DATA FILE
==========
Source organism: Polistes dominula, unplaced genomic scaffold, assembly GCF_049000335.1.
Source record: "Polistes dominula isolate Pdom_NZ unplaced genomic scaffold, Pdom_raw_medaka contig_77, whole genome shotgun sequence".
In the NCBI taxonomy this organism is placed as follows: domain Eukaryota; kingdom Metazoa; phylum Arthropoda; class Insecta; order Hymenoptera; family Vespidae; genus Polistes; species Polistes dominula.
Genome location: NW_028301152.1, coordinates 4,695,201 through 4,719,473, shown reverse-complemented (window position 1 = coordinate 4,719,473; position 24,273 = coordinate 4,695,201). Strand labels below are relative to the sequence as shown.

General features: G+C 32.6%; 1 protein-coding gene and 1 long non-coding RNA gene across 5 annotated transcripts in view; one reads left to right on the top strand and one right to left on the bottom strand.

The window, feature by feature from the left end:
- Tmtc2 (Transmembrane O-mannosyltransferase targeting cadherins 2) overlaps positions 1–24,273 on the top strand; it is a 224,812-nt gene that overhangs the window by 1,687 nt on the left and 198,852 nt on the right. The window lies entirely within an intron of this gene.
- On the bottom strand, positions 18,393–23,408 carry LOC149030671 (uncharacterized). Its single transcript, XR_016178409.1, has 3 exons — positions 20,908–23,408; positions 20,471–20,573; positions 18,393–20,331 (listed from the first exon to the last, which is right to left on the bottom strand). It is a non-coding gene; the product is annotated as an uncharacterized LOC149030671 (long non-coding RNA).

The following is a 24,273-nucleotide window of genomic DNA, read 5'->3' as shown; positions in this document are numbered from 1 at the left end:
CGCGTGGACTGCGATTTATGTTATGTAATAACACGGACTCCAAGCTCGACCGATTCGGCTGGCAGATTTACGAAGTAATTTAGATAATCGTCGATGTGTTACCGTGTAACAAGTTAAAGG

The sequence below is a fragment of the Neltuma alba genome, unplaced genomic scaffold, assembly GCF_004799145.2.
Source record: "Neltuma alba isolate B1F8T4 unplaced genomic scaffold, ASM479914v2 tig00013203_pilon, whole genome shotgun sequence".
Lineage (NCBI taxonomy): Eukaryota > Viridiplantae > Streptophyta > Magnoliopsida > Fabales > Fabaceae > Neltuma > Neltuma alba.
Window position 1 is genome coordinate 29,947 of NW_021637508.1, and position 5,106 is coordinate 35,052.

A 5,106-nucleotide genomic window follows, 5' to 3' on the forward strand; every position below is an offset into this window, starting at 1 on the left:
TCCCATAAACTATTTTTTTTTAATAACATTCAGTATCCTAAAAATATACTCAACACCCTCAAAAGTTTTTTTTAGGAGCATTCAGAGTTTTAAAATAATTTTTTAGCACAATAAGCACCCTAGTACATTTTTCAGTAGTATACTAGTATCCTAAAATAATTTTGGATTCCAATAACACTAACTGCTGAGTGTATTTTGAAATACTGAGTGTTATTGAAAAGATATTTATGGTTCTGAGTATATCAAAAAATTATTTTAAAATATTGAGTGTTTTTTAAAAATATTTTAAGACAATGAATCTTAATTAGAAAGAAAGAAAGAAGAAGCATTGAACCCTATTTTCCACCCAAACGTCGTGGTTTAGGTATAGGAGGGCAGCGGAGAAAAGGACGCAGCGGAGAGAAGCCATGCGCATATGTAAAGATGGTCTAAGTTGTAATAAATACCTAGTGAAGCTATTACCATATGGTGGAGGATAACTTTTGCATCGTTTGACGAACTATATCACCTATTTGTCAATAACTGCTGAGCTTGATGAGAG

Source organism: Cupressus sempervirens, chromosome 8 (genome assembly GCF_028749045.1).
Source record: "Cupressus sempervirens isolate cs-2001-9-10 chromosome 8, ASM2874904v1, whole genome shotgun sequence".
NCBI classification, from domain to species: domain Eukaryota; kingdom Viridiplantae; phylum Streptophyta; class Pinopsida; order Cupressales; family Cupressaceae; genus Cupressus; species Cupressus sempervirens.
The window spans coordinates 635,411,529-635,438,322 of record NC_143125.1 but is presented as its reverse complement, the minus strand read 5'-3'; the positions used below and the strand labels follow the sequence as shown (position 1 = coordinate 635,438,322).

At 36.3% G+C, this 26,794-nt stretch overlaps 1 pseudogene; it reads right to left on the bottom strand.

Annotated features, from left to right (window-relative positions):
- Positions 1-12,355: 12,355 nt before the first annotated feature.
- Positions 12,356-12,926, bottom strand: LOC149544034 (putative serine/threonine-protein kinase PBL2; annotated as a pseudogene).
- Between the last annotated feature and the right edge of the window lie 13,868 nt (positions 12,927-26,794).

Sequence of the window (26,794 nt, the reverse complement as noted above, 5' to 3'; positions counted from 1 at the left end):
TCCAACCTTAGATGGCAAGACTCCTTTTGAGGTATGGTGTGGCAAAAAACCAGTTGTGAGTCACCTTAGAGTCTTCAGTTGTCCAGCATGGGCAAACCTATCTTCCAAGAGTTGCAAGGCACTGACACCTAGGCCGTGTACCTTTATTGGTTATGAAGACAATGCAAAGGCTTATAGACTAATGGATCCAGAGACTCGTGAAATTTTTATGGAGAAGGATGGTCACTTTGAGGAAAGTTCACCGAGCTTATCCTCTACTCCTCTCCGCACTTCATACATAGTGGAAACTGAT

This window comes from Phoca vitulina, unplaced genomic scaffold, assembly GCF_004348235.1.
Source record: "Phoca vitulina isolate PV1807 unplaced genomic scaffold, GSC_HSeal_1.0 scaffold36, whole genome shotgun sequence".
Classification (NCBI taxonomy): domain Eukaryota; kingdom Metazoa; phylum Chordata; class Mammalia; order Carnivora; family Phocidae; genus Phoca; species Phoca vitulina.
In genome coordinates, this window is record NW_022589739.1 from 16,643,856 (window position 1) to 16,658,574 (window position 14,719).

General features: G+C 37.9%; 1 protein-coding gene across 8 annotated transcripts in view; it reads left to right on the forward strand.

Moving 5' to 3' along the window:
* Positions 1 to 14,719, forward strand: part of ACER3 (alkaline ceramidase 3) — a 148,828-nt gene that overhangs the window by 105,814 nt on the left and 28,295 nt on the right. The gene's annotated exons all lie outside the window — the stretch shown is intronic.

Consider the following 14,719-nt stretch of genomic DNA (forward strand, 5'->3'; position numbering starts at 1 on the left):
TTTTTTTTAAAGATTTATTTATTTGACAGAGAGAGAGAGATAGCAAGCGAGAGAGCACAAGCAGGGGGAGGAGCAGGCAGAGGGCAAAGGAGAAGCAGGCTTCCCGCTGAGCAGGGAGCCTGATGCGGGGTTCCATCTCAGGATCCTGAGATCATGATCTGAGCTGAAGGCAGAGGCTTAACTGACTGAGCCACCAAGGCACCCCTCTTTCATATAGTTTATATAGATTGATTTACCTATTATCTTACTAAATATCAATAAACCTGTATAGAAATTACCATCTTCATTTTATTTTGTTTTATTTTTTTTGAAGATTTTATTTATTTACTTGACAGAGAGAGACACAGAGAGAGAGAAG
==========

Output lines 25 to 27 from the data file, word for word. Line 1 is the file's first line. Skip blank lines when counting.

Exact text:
- Between the last annotated feature and the right edge of the window lie 13,868 nt (positions 12,927-26,794).

Sequence of the window (26,794 nt, the reverse complement as noted above, 5' to 3'; positions counted from 1 at the left end):
TCCAACCTTAGATGGCAAGACTCCTTTTGAGGTATGGTGTGGCAAAAAACCAGTTGTGAGTCACCTTAGAGTCTTCAGTTGTCCAGCATGGGCAAACCTATCTTCCAAGAGTTGCAAGGCACTGACACCTAGGCCGTGTACCTTTATTGGTTATGAAGACAATGCAAAGGCTTATAGACTAATGGATCCAGAGACTCGTGAAATTTTTATGGAGAAGGATGGTCACTTTGAGGAAAGTTCACCGAGCTTATCCTCTACTCCTCTCCGCACTTCATACATAGTGGAAACTGAT